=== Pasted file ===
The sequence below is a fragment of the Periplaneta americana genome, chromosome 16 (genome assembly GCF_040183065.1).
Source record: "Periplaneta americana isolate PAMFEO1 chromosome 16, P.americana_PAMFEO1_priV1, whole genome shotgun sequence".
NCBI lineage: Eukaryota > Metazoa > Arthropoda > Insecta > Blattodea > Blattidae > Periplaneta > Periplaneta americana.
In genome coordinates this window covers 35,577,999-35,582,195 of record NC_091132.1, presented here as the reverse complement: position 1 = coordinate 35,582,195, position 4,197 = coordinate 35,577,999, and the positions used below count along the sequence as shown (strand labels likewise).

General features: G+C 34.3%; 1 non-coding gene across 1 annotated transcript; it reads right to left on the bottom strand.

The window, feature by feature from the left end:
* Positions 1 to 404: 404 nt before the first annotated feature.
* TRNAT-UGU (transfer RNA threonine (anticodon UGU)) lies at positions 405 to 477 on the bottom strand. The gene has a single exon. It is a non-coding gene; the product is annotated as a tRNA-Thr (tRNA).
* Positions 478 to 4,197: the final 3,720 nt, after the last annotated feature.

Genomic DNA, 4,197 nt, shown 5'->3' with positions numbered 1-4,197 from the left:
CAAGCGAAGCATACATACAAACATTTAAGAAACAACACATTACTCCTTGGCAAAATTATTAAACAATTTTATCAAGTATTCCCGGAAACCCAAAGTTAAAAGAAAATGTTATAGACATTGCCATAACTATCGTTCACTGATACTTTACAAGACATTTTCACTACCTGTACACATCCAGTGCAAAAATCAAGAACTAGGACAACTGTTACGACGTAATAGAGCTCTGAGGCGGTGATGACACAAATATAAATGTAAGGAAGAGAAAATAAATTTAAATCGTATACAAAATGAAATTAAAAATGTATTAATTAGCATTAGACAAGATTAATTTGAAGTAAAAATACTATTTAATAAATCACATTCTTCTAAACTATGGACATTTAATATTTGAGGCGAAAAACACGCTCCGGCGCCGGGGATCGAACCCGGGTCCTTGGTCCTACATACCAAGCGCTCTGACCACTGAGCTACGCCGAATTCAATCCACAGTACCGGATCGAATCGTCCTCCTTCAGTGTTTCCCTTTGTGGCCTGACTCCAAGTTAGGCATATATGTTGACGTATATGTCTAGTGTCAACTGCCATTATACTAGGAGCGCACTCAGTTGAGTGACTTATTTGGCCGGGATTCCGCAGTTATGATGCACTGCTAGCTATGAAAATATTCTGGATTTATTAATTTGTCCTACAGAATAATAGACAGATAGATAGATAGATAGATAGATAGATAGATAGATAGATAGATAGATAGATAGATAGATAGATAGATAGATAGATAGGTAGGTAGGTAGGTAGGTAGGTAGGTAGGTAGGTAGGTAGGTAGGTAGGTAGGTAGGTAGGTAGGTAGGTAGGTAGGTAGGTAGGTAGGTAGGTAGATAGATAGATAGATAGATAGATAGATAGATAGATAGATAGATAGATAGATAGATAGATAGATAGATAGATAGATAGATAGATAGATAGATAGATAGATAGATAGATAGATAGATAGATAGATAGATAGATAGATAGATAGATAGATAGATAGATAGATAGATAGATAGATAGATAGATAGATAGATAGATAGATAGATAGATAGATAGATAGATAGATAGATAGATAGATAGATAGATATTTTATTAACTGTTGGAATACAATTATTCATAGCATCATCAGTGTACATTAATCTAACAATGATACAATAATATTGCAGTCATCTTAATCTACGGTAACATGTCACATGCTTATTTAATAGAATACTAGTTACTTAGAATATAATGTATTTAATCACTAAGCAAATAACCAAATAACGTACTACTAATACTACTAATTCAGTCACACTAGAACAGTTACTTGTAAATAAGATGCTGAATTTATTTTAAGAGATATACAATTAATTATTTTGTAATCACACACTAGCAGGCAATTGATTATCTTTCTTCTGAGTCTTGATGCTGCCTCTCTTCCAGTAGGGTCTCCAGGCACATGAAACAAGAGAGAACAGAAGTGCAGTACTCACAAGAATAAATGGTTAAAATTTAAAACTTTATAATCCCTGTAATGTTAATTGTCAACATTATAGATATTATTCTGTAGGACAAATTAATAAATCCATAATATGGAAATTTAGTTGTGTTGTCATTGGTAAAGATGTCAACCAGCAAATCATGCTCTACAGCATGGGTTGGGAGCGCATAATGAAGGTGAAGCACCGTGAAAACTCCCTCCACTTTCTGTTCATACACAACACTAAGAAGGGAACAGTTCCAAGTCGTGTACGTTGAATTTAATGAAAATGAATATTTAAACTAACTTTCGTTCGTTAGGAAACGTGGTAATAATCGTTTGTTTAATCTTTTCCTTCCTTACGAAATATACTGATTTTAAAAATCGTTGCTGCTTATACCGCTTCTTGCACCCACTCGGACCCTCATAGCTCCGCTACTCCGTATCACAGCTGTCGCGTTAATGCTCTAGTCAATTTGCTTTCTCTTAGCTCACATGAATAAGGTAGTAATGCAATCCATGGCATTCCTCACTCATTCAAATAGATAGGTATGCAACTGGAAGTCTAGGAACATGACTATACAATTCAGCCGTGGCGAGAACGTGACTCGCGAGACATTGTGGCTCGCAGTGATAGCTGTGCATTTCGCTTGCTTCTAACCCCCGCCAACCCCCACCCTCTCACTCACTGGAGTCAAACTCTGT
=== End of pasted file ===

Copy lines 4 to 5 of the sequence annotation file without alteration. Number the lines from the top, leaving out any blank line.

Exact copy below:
In genome coordinates this window covers 35,577,999-35,582,195 of record NC_091132.1, presented here as the reverse complement: position 1 = coordinate 35,582,195, position 4,197 = coordinate 35,577,999, and the positions used below count along the sequence as shown (strand labels likewise).

General features: G+C 34.3%; 1 non-coding gene across 1 annotated transcript; it reads right to left on the bottom strand.